Geochemistry of red residua underlying dolomites in karst terrains of Yunnan-Guizhou Plateau II. The mobility of rare earth elements during weathering, 2004, Ji H. B. , Wang S. J. , Ouyang Z. Y. , Zhang S. , Sun C. X. , Liu X. M. , Zhou D. Q. ,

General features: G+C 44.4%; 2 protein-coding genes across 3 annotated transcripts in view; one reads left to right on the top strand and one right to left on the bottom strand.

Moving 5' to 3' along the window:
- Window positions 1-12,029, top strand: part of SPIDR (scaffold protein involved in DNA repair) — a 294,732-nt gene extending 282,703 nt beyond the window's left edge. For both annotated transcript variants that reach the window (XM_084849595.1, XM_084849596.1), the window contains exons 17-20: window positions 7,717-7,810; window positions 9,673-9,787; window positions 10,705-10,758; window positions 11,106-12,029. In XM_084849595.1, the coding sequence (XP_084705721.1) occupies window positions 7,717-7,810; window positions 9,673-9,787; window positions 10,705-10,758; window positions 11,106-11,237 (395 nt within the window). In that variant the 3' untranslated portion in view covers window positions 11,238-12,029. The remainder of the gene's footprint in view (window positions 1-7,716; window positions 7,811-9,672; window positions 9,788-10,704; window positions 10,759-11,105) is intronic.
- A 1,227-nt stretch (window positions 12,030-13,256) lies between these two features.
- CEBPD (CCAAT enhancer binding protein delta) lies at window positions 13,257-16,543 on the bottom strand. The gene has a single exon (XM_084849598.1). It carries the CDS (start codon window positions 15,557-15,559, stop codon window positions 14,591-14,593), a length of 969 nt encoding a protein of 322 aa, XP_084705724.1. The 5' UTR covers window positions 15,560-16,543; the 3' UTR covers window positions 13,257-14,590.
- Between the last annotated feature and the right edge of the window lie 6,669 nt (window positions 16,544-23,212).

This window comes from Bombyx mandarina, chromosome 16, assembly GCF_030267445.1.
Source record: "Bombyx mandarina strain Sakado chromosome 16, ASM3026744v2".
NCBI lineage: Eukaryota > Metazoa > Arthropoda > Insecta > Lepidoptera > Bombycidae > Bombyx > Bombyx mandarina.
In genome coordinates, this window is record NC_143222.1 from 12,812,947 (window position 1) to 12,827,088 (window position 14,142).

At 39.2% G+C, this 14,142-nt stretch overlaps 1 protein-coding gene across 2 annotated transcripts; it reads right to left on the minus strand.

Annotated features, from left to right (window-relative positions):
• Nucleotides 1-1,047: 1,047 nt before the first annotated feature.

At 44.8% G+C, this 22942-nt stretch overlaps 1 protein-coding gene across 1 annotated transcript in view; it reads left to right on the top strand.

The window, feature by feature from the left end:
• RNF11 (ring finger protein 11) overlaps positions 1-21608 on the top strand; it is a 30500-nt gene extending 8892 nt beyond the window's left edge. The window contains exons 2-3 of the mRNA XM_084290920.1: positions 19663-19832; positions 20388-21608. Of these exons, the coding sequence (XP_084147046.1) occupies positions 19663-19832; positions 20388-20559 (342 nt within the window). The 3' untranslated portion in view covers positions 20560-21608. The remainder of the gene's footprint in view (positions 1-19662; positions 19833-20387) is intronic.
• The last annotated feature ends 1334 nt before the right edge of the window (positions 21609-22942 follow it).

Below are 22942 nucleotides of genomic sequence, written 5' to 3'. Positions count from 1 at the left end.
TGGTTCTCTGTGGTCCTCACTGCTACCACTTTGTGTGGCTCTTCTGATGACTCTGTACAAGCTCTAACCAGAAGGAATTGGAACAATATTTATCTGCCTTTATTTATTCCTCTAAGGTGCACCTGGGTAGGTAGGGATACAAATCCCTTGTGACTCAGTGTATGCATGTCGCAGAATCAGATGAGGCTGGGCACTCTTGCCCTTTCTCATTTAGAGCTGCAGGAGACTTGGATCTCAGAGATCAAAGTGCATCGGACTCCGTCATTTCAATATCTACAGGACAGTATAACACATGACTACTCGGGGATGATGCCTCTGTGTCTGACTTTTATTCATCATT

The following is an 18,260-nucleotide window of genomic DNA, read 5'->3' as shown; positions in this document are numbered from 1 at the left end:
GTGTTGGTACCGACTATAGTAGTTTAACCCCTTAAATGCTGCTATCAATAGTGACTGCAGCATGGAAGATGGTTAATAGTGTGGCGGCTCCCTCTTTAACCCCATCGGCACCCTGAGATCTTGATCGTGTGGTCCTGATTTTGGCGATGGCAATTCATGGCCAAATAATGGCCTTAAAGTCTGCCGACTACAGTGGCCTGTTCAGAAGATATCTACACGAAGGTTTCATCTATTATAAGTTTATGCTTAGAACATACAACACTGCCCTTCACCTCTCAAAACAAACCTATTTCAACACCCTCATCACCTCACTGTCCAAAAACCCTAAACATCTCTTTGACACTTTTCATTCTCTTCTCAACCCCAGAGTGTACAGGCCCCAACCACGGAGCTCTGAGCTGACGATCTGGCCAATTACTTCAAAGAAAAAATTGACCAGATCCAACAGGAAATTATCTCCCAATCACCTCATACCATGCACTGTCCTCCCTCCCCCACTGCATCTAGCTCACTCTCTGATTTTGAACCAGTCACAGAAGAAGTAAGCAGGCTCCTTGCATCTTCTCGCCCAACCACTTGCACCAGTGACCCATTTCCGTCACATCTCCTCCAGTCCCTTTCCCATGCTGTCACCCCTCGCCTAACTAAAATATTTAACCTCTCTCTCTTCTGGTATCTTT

The aim of this study is to characterize the evolution of the rare earth elements (REE) in the Pingba red residua on karst terrain of Yunnan-Guizhou Plateau. The in-situ weathering and the two-stage development of the profile had been inferred from REE criterions. The REE were significantly fractionated, and Ce was less mobilized and separated from the other REEs at the highly enriched top of the profile. This is consistent with the increase of oxidation degree in the regolith. And it is also suggested that the wet/dry climate change during chemical weathering caused Ce alternative change between enrichment and invariance in the upper regolith. Chondrite-normalized REE distribution patterns for samples from dolomites and the lower regolith are characteristic of MREE enrichment and remarkable negative Ce-anomalies patterns (similar to the convex-up REE patterns). The following processes are interpreted for the patterns in this study: (1) the accumulation of MRRE-rich minerals in dolomite dissolution, (2) water-rock interaction in the weathering front, and (3) more leaching MREE from the upper part of the profile. The latter two explanations are considered as the dominant process for the formation of the REE patterns. Samples from the soil horizon exhibit typical REE distribution patterns of the upper crust, i.e., La-N/Yb-N = 10 and Eu/Eu* = 0.65. All data indicate that the leaching process is very important for pedogenesis in this region. The experiments demonstrating that abnormal enrichment of REE at the upper regolith-bedrock interface is caused by a combination of volume change, accumulation of REE-bearing minerals, leaching of REE from the upper regolith, and water-rock interaction during rock-soil alteration processes. Our results support the conclusion that the weathering profile represents a large, continental elemental storage reservoir, whereas REE enrichment occurs under favorable conditions in terms of stable tectonics, low erosion and rapid weathering over sufficiently long time. (C) 2003 Elsevier B.V. All rights reserved